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What is a stack?

 
 
Tim Harig
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      06-02-2010
On 2010-06-01, Nick Keighley <(E-Mail Removed)> wrote:
> On 31 May, 08:23, Tim Harig <(E-Mail Removed)> wrote:
>> On 2010-05-31, Seebs <(E-Mail Removed)> wrote:
>> > On 2010-05-31, Tim Harig <(E-Mail Removed)> wrote:
>> >> While this is theoretically true, I think it is still useful for C
>> >> programmers to have some idea about how the stack is implemented on their
>> >> system/compiler; especially for stacks that are effectively continuous
>> >> arrays whether hardware implemented or not.

>>
>> > It can be. *However, it's important to get it right -- if you know how the
>> > stack was implemented on something else, it can be extremely bad, because
>> > it can lead to you *mistakenly* thinking it has provided any of these
>> > benefits... *And it's surprising just how often these things can change.
>> > There are cases where a compiler option can result in different behavior
>> > for the same compiler, same operating system, and same hardware...

>>
>> I thought that being correct went without saying. *Using mistaken
>> information always puts you at risk of doing the wrong thing. (I could make
>> a political statement here; but, I will refrain.)

>
> the point is you can write C programs without knowing the deatils of
> the stack layout (or even if it has a contiguous in memory stack) for
> your particular implementation. You can even write programs not


I would almost agree with you. I agree that in theory programming in C
should theoretically not require any knowledge of memory models or stack
implementation details. Most of the time it is probably a moot point.

However, since stacks *may* have limitations imposed beyond what is
available in physical memory, it is possible to write 100% bug free,
standards complient code that still crashes because it overflows the
stack.

Imagine yourself as a "newbie" who has just had their program crash, not
because they wrote a bug in their code, but because in their implementation
there code overflowed the stack. What is your likely reaction? Would you
know how to find the problem? If you didn't know the program stack
existed, much less that it might be limited, how would you know to check
to see if it might have overflowed? You might even notice that it happens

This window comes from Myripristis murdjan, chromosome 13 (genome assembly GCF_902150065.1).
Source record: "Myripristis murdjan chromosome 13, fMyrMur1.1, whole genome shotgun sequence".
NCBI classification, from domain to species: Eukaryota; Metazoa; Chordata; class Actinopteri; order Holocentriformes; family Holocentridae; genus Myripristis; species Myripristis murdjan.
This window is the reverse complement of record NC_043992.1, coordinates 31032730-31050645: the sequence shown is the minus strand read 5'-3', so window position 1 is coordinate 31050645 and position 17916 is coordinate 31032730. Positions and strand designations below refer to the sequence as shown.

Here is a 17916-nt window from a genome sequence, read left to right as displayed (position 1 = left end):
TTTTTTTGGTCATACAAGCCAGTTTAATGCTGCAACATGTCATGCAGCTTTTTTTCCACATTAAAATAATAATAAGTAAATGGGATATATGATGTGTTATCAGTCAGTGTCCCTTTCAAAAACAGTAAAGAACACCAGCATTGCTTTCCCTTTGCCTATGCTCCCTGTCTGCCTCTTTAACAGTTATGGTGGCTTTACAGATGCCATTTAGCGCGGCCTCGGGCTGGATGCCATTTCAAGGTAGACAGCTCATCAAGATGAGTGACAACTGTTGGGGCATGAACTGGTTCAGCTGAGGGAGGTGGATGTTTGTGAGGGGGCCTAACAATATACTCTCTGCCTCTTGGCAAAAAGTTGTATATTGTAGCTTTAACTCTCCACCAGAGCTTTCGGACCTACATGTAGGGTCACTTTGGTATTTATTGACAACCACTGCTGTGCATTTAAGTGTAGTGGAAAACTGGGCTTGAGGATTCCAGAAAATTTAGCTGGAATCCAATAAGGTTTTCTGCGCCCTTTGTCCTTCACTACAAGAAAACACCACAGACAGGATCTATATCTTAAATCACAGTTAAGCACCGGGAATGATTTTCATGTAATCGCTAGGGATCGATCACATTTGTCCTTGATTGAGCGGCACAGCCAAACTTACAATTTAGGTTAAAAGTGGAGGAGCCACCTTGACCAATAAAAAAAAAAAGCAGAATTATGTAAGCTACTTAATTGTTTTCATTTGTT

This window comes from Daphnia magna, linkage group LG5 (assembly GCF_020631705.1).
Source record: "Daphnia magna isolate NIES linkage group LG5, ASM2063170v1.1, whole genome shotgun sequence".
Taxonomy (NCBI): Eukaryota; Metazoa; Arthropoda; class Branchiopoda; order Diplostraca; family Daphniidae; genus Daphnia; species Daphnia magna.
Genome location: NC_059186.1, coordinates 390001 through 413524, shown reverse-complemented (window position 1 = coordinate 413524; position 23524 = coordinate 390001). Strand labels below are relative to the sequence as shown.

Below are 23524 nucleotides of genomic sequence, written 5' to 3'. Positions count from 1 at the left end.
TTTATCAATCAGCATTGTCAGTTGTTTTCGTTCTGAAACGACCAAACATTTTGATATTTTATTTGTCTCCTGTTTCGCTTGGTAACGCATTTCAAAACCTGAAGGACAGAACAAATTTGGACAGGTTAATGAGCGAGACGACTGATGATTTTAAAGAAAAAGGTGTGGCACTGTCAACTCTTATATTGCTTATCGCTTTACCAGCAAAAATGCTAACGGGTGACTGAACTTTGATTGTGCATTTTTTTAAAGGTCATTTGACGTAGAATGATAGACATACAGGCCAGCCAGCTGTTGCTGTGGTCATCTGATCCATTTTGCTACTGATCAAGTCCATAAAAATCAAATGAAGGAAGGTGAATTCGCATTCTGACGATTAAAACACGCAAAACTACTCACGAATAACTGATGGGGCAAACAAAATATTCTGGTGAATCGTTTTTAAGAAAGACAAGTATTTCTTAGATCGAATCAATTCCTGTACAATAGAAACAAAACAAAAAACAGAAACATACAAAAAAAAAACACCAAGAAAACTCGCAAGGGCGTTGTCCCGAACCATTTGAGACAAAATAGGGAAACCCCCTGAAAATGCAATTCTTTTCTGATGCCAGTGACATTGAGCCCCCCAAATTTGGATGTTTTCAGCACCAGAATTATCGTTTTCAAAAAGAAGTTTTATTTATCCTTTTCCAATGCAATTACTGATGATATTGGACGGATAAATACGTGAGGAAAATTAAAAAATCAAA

when using larger data sets with higher levels of recursion; but, you can
see that your system still has plenty of memory left.

> your particular implementation. You can even write programs not
> knowing what the program is going to run on. Newbie questions are


Assuming you are careful not to use large amounts of local memory and avoid
using recursive algorithms this is probably true; but, that you do so
probably means that you know that these things help to prevent stack
overflows. Somebody who isn't aware of the problem might not have the same
instincts.

This is particularly true of those who come from languages that emphasize
the use of recursive algorithms, which is often true of those languages
that where designed in academic settings and tend to be highly based on
mathematical constructs.

It is also possible to be quite unaware of how much memory one is
actually creating locally. One of the reasons that some people do not
like typedefs is that type definitions of large structures (or objects in
OOP languages) may lure people into allocating them locally not realizing
how large the structures actually are.

> knowing what the program is going to run on. Newbie questions are
> often an indication of an unhealthy interest in implementation
> details. Knowing how it /could/ be implemented can be useful just so


It is my experience that people make better decisions when they have better
information. This is true on the factory floor where having some idea of
what the next person down the line will encounter from your work may cause
you to lay the product in a different position that will be easier for them
to work with and it is true of programming where having some small idea
of what lies beyond the abstraction layers can help you make better
decsions in how you make use of that abstraction in your code.

> details. Knowing how it /could/ be implemented can be useful just so
> long as no one walks away thinking it /must/ be implemted that way.


I agree 100% and I don't expect people to be experts in their systems
implementation details. Knowing different ways in which stacks might be
implemented, what complications each may cause, and knowing what your
target implemenations may use can be valuable information.

> Do you really look at the hardware stack when your program crashes? I
> use a debugger. The last time I looked at a stack as a contiguous
> series of memory elemts it was was running on a 680x0... ('20? '10?).
> We weren't allowed to sell 68030s in some countries then...


1. I run my code through a debugger using test data whether or not
it crashes. It lets me see how my code is actually being used.

2. Its not uncommon for me to keep my eye on the stack dump to make sure
everything is working properly. I can often see problems before
they ever manifest any symptoms.

3. I don't always look at the stack in a dump format. More often I look
at the stack trace which automagically breaks it down into the
variables, types, and translated data of the variables that have
been pushed onto it as well as the address and identity of the